Tuesday, November 1, 2011

Book Contracts

One way I differentiate is to use book contracts.  Students set reading goals with me at the beginning of each marking period.  They can choose between reading a number of books, or they can read a certain number of points for Accelerated Reading. The number of points they need is determined by their Z.P.D.  Their Z.P.D. was determined on the STAR Reading test, which is given as Pre-test, mid-year, and as a post test. 
Some students will set a goal of 10 points because they struggle to comprehend lengthy text.  Most of their A.R. books will be half point values.  Many students will choose a goal of twenty points because they read at grade level.  Others have a lofty goal of fifty points or more.  I usually don’t publicize point totals often, but the students will discuss their totals as a way to compete with their friends.  
Students sometimes choose to read a specific number of books.  This allows students to read books that are not Accelerated Reading, or because they are reading a few very lengthy books or they do not take tests well and are afraid they will not earn the points necessary to complete another goal.
In addition to the points or books, all students must either complete a book talk (oral book report), a written book report, or a “Lunch Bunch.”  The “Lunch Bunch” is a group discussion of a book all members have read.  Students eat lunch with me and we talk about the book.  Students enjoy the relaxed setting and the opportunity to eat in the classroom. The problem with this option is finding a group of four or more to read the same book you like. Last year, I had a group of girls that read well beyond their requirements because they loved to do “lunch bunches” with me. This option also works well for the quiet/shy student that may be hesitant to talk in from of the class. I love it because it gives me the chance to get to know students on a more personal level.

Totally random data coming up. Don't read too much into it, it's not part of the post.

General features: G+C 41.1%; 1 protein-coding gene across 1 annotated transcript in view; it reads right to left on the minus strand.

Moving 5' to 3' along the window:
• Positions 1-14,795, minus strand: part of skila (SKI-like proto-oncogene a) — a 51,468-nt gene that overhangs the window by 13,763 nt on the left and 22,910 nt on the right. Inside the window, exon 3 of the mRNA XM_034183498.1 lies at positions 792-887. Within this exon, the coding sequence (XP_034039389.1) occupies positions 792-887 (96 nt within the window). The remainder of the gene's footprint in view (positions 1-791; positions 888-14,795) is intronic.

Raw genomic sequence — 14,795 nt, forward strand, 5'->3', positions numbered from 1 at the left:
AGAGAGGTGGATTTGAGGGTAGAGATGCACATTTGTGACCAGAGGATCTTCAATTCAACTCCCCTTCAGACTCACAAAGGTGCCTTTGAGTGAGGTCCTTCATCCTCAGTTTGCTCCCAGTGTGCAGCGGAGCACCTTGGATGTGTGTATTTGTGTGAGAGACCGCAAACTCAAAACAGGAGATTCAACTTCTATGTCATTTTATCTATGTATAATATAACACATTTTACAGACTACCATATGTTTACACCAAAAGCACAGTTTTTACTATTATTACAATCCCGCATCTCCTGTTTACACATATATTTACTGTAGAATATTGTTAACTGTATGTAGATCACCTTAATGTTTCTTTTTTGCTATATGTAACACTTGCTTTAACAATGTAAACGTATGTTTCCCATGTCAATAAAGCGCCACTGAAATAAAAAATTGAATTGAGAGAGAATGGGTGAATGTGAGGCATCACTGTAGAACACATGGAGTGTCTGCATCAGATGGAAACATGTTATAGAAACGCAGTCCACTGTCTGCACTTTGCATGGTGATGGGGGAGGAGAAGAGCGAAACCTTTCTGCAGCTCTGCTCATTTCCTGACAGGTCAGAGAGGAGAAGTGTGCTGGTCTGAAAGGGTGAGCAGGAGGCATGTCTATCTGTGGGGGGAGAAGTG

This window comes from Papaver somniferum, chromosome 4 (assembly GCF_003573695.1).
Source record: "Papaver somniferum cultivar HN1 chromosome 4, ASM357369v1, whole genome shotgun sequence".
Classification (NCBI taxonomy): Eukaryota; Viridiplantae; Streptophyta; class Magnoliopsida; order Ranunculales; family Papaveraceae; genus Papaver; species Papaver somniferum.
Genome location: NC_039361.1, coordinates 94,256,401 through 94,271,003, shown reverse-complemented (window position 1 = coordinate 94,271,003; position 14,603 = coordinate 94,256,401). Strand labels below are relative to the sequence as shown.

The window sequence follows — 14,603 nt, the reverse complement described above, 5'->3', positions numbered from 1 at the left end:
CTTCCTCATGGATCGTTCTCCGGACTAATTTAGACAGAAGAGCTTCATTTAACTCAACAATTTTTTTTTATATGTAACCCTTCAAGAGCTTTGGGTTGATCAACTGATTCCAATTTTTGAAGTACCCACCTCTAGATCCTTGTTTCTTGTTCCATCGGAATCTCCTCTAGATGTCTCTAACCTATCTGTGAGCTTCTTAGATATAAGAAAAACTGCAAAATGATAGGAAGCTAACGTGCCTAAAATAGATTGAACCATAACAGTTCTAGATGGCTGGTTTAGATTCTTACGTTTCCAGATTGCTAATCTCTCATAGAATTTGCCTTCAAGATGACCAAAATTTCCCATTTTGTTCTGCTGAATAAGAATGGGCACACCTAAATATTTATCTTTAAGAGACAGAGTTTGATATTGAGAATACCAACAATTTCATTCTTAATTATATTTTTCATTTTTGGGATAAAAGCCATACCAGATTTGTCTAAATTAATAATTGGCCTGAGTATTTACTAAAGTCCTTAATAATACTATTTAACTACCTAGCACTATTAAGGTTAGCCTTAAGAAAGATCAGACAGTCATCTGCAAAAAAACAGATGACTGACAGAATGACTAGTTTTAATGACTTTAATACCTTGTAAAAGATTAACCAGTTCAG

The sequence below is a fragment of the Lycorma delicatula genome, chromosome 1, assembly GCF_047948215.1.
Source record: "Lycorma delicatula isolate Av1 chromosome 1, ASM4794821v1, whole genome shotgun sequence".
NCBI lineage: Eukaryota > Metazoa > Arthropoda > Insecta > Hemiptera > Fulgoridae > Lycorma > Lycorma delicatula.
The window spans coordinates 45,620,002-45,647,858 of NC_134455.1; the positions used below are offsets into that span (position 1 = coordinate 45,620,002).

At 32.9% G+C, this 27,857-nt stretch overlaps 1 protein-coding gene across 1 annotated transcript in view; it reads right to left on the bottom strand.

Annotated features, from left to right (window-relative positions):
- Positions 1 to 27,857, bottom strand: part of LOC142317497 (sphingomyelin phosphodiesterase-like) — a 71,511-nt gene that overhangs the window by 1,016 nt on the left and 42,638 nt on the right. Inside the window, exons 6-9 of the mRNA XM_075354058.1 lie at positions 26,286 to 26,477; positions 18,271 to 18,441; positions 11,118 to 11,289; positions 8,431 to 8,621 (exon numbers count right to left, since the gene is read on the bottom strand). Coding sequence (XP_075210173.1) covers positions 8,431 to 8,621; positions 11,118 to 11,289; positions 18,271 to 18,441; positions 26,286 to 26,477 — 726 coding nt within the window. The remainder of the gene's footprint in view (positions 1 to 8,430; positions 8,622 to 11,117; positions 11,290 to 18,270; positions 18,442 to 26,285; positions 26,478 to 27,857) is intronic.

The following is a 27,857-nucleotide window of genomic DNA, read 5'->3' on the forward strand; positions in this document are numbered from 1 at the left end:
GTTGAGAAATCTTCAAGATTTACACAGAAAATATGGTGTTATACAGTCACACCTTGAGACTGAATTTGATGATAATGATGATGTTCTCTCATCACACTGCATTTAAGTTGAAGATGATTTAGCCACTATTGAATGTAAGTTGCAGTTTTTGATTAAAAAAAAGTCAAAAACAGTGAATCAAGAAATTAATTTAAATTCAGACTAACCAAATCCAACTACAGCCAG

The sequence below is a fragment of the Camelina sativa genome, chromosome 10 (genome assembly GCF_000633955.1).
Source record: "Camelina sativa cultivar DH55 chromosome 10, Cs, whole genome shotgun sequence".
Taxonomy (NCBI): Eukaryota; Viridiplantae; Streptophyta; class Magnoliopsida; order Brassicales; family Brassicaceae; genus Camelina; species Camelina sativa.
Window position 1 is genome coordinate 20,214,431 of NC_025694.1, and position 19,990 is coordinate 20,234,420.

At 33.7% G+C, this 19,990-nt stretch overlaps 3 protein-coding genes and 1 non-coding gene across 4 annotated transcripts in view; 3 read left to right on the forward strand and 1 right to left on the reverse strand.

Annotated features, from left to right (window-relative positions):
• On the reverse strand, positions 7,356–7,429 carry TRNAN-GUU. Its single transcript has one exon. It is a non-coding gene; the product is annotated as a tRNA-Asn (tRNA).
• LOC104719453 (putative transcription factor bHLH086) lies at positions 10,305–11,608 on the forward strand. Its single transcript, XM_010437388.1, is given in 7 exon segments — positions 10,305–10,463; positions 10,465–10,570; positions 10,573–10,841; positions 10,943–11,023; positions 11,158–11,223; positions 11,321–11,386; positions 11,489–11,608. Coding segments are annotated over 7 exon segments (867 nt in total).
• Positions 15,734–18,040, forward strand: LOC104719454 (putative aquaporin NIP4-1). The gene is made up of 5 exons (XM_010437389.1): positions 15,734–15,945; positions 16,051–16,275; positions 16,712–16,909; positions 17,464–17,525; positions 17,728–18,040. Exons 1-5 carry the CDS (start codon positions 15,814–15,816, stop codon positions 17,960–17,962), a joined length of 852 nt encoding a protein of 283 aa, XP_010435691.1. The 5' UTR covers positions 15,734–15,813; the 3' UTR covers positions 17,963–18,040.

I have one other option that we trying this year. Two pairs are doing a talk show format.  I’ve adapted an idea that Mary Blow shared on the Scholastic’s Teacher Blog last year. One student is asking questions about the book, while the other is sharing the book information.  We are going to video tape these with our Flip Camera to post online.


Adapted from P. Charlefour

Adapted from P. Charlefour


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